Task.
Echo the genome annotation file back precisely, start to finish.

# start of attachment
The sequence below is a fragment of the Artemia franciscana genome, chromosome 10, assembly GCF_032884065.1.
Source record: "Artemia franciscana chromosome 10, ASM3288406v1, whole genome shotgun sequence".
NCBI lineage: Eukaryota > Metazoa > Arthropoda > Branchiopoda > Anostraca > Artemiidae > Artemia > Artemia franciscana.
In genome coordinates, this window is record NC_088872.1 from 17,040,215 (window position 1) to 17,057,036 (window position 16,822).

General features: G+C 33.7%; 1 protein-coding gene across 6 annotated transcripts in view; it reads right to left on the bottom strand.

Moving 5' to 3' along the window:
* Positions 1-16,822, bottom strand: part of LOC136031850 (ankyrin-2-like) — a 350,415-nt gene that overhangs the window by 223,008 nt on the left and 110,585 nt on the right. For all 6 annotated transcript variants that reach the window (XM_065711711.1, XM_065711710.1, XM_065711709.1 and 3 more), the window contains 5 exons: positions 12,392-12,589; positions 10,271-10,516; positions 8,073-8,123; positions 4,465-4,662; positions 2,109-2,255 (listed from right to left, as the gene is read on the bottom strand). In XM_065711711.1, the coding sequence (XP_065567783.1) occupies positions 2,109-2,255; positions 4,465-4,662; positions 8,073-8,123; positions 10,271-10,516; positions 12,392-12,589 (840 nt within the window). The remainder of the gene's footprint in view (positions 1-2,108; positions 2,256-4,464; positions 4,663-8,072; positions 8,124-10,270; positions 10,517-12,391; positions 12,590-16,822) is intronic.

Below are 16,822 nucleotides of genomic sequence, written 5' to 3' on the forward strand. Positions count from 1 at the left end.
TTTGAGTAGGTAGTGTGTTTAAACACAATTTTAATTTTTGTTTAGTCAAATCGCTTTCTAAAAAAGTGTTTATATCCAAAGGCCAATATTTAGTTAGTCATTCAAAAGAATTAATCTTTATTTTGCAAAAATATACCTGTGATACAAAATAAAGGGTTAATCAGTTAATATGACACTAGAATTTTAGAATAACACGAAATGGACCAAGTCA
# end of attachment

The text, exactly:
The sequence below is a fragment of the Artemia franciscana genome, chromosome 10, assembly GCF_032884065.1.
Source record: "Artemia franciscana chromosome 10, ASM3288406v1, whole genome shotgun sequence".
NCBI lineage: Eukaryota > Metazoa > Arthropoda > Branchiopoda > Anostraca > Artemiidae > Artemia > Artemia franciscana.
In genome coordinates, this window is record NC_088872.1 from 17,040,215 (window position 1) to 17,057,036 (window position 16,822).

General features: G+C 33.7%; 1 protein-coding gene across 6 annotated transcripts in view; it reads right to left on the bottom strand.

Moving 5' to 3' along the window:
* Positions 1-16,822, bottom strand: part of LOC136031850 (ankyrin-2-like) — a 350,415-nt gene that overhangs the window by 223,008 nt on the left and 110,585 nt on the right. For all 6 annotated transcript variants that reach the window (XM_065711711.1, XM_065711710.1, XM_065711709.1 and 3 more), the window contains 5 exons: positions 12,392-12,589; positions 10,271-10,516; positions 8,073-8,123; positions 4,465-4,662; positions 2,109-2,255 (listed from right to left, as the gene is read on the bottom strand). In XM_065711711.1, the coding sequence (XP_065567783.1) occupies positions 2,109-2,255; positions 4,465-4,662; positions 8,073-8,123; positions 10,271-10,516; positions 12,392-12,589 (840 nt within the window). The remainder of the gene's footprint in view (positions 1-2,108; positions 2,256-4,464; positions 4,663-8,072; positions 8,124-10,270; positions 10,517-12,391; positions 12,590-16,822) is intronic.

Below are 16,822 nucleotides of genomic sequence, written 5' to 3' on the forward strand. Positions count from 1 at the left end.
TTTGAGTAGGTAGTGTGTTTAAACACAATTTTAATTTTTGTTTAGTCAAATCGCTTTCTAAAAAAGTGTTTATATCCAAAGGCCAATATTTAGTTAGTCATTCAAAAGAATTAATCTTTATTTTGCAAAAATATACCTGTGATACAAAATAAAGGGTTAATCAGTTAATATGACACTAGAATTTTAGAATAACACGAAATGGACCAAGTCA